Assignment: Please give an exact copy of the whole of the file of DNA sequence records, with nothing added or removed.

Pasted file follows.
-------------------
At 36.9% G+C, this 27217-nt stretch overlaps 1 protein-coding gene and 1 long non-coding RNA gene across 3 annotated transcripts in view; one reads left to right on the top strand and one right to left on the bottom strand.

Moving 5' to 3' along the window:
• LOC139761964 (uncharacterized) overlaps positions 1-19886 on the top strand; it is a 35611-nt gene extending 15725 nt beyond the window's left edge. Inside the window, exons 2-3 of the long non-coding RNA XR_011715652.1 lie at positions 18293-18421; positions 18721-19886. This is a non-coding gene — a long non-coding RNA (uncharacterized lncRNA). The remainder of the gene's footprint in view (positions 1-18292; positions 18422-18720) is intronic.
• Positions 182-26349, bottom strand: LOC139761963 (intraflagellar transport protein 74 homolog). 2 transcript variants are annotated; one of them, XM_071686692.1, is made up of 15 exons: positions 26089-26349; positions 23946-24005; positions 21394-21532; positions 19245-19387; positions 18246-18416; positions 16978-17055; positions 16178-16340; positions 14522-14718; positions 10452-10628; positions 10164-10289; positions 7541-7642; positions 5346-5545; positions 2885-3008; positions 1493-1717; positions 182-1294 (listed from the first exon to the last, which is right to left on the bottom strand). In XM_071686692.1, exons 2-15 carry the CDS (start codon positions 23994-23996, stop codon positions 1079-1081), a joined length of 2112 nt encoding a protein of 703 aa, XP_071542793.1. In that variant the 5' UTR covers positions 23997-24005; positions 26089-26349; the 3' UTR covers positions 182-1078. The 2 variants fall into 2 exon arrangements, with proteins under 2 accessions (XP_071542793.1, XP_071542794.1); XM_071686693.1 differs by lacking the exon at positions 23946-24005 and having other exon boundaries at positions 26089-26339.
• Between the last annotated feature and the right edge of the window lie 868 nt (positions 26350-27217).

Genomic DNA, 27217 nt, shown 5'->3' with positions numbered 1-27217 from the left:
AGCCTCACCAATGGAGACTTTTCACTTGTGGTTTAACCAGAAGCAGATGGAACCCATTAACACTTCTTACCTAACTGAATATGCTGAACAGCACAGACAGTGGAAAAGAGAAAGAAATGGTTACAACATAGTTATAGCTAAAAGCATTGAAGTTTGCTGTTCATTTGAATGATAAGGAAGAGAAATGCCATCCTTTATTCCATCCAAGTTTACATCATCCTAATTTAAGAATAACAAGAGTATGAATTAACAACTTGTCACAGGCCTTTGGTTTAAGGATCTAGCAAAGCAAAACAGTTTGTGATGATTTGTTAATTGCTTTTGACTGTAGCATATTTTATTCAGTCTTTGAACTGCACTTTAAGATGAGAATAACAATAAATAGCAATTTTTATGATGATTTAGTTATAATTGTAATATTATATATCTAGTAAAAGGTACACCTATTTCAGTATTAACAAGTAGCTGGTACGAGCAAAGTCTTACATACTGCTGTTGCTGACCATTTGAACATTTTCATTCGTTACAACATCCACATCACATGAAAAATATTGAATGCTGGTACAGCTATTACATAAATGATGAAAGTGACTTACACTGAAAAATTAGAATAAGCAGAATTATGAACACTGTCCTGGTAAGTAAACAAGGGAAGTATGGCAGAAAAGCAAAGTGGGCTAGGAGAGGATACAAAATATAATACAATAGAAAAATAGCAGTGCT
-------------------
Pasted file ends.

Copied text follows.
At 36.9% G+C, this 27217-nt stretch overlaps 1 protein-coding gene and 1 long non-coding RNA gene across 3 annotated transcripts in view; one reads left to right on the top strand and one right to left on the bottom strand.

Moving 5' to 3' along the window:
• LOC139761964 (uncharacterized) overlaps positions 1-19886 on the top strand; it is a 35611-nt gene extending 15725 nt beyond the window's left edge. Inside the window, exons 2-3 of the long non-coding RNA XR_011715652.1 lie at positions 18293-18421; positions 18721-19886. This is a non-coding gene — a long non-coding RNA (uncharacterized lncRNA). The remainder of the gene's footprint in view (positions 1-18292; positions 18422-18720) is intronic.
• Positions 182-26349, bottom strand: LOC139761963 (intraflagellar transport protein 74 homolog). 2 transcript variants are annotated; one of them, XM_071686692.1, is made up of 15 exons: positions 26089-26349; positions 23946-24005; positions 21394-21532; positions 19245-19387; positions 18246-18416; positions 16978-17055; positions 16178-16340; positions 14522-14718; positions 10452-10628; positions 10164-10289; positions 7541-7642; positions 5346-5545; positions 2885-3008; positions 1493-1717; positions 182-1294 (listed from the first exon to the last, which is right to left on the bottom strand). In XM_071686692.1, exons 2-15 carry the CDS (start codon positions 23994-23996, stop codon positions 1079-1081), a joined length of 2112 nt encoding a protein of 703 aa, XP_071542793.1. In that variant the 5' UTR covers positions 23997-24005; positions 26089-26349; the 3' UTR covers positions 182-1078. The 2 variants fall into 2 exon arrangements, with proteins under 2 accessions (XP_071542793.1, XP_071542794.1); XM_071686693.1 differs by lacking the exon at positions 23946-24005 and having other exon boundaries at positions 26089-26339.
• Between the last annotated feature and the right edge of the window lie 868 nt (positions 26350-27217).

Genomic DNA, 27217 nt, shown 5'->3' with positions numbered 1-27217 from the left:
AGCCTCACCAATGGAGACTTTTCACTTGTGGTTTAACCAGAAGCAGATGGAACCCATTAACACTTCTTACCTAACTGAATATGCTGAACAGCACAGACAGTGGAAAAGAGAAAGAAATGGTTACAACATAGTTATAGCTAAAAGCATTGAAGTTTGCTGTTCATTTGAATGATAAGGAAGAGAAATGCCATCCTTTATTCCATCCAAGTTTACATCATCCTAATTTAAGAATAACAAGAGTATGAATTAACAACTTGTCACAGGCCTTTGGTTTAAGGATCTAGCAAAGCAAAACAGTTTGTGATGATTTGTTAATTGCTTTTGACTGTAGCATATTTTATTCAGTCTTTGAACTGCACTTTAAGATGAGAATAACAATAAATAGCAATTTTTATGATGATTTAGTTATAATTGTAATATTATATATCTAGTAAAAGGTACACCTATTTCAGTATTAACAAGTAGCTGGTACGAGCAAAGTCTTACATACTGCTGTTGCTGACCATTTGAACATTTTCATTCGTTACAACATCCACATCACATGAAAAATATTGAATGCTGGTACAGCTATTACATAAATGATGAAAGTGACTTACACTGAAAAATTAGAATAAGCAGAATTATGAACACTGTCCTGGTAAGTAAACAAGGGAAGTATGGCAGAAAAGCAAAGTGGGCTAGGAGAGGATACAAAATATAATACAATAGAAAAATAGCAGTGCT